and submitted April 24, 2018
Clackamas County Circuit Court CR1400331; Michael C. Wetzel,
F. Byl, Deputy Public Defender, argued the cause for
appellant. Also on the briefs was Ernest G. Lannet, Chief
Defender, Criminal Appellate Section, Offce of Public Defense
Jennifer S. Lloyd, Assistant Attorney General, argued the
cause for respondent. Also on the brief were Ellen F.
Rosenblum, Attorney General, and Benjamin Gutman, Solicitor
Hadlock, Presiding Judge, and DeHoog, Judge, and Aoyagi,
was convicted of murder, robbery, and other crimes. On
appeal, he raises two assignments of error, both relating to
a plea agreement between the state and a co-defendant, in
which the co-defendant agreed to invoke his Fifth Amendment
right against self-incrimination if called to testify at
defendant's trial. First, defendant argues that the trial
court erred by "permitting the state" to deprive
defendant of his ability to call the co-defendant as a
witness at trial, in violation of his compulsory process
rights. Second, defendant argues that the trial court erred
in excluding the co-defendant's plea agreement from
evidence, based on OEC 513, regarding claims of privilege. In
response, the state recognizes that the co-defendant's
plea agreement was "ill-advised" but asserts that
the trial court did not commit reversible error.
Held: The first assignment of error, regarding an
alleged compulsory process violation, is unpreserved. As to
the second assignment of error, the trial court did not err
in its application of OEC 513, given the broad language of
that rule, the plea agreement's express [296 Or.App. 454]
reference to invocation of the Fifth Amendment, and
defendant's intent to use the plea agreement to argue for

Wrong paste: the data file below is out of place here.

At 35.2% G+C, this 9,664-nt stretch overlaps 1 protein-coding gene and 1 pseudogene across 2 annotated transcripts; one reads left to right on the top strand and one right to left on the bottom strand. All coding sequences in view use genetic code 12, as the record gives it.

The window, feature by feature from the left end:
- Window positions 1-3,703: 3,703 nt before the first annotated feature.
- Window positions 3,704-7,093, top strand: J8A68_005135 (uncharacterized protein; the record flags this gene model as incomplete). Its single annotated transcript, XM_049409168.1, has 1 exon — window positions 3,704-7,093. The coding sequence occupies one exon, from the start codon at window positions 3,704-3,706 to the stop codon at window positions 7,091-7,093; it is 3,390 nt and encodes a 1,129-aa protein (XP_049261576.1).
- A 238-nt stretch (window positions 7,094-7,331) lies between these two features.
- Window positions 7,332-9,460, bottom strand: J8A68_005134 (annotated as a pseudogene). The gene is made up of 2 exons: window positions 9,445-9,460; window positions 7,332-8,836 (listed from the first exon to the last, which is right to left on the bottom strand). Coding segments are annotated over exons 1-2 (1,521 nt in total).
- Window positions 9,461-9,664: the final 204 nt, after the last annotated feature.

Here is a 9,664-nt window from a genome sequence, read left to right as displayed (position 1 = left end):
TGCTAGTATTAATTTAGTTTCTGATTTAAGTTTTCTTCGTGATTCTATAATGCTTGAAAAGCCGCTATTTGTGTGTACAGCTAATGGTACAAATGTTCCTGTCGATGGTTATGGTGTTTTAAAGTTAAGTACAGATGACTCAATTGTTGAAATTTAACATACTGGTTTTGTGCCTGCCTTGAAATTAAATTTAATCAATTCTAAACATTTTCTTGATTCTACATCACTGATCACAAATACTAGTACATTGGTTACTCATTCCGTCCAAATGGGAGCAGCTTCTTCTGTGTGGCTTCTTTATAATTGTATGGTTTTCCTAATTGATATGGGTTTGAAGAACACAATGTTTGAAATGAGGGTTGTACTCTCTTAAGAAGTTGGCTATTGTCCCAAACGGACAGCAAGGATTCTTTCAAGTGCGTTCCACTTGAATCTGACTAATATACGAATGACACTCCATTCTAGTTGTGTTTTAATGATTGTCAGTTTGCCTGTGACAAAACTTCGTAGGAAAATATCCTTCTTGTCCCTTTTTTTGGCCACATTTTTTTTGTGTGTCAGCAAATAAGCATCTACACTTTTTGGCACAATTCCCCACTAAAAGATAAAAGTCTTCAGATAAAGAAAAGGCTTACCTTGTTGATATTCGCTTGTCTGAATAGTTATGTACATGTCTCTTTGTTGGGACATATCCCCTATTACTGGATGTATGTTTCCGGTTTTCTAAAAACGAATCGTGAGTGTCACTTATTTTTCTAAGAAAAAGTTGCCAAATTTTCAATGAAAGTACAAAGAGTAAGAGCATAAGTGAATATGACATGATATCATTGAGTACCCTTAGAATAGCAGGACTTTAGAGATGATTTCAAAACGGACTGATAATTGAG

an inference from the co-defendant's silence.
Or.App. 455] AOYAGI, J.
was convicted of murder, robbery, and other crimes. On
appeal, he raises two assignments of error. Both relate to a
plea agreement between the state and one of defendant's
co-conspirators, Orren, in which Orren committed to invoke
his Fifth Amendment right against self-incrimination if
called to testify at defendant's trial. In his first
assignment of error, defendant argues that the trial court
erred in "permitting the state" to deprive
defendant of his ability to call Orren as a fact witness. In
his second assignment of error, defendant argues that the
trial court erred in excluding Orren's plea agreement
from evidence. For the following reasons, we affirm.
of the posture of this appeal, we describe both the
state's and defendant's versions of events, briefly,
based on evidence presented at defendant's trial.
The Prosecution Theory
to the state's theory of the case, defendant was the
leader of a conspiracy that resulted in a murder. Defendant
contacted the victim, who lived in Grants Pass, and asked him
to drive to Portland to sell a large quantity of marijuana to
defendant. On the night that the victim drove to Portland,
defendant enlisted Orren (defendant's neighbor and close
friend), Endicott (Orren's wife), Smith (defendant's
girlfriend), and Bettencourt (a friend) to conduct a
"smash and grab." The preparation took at least six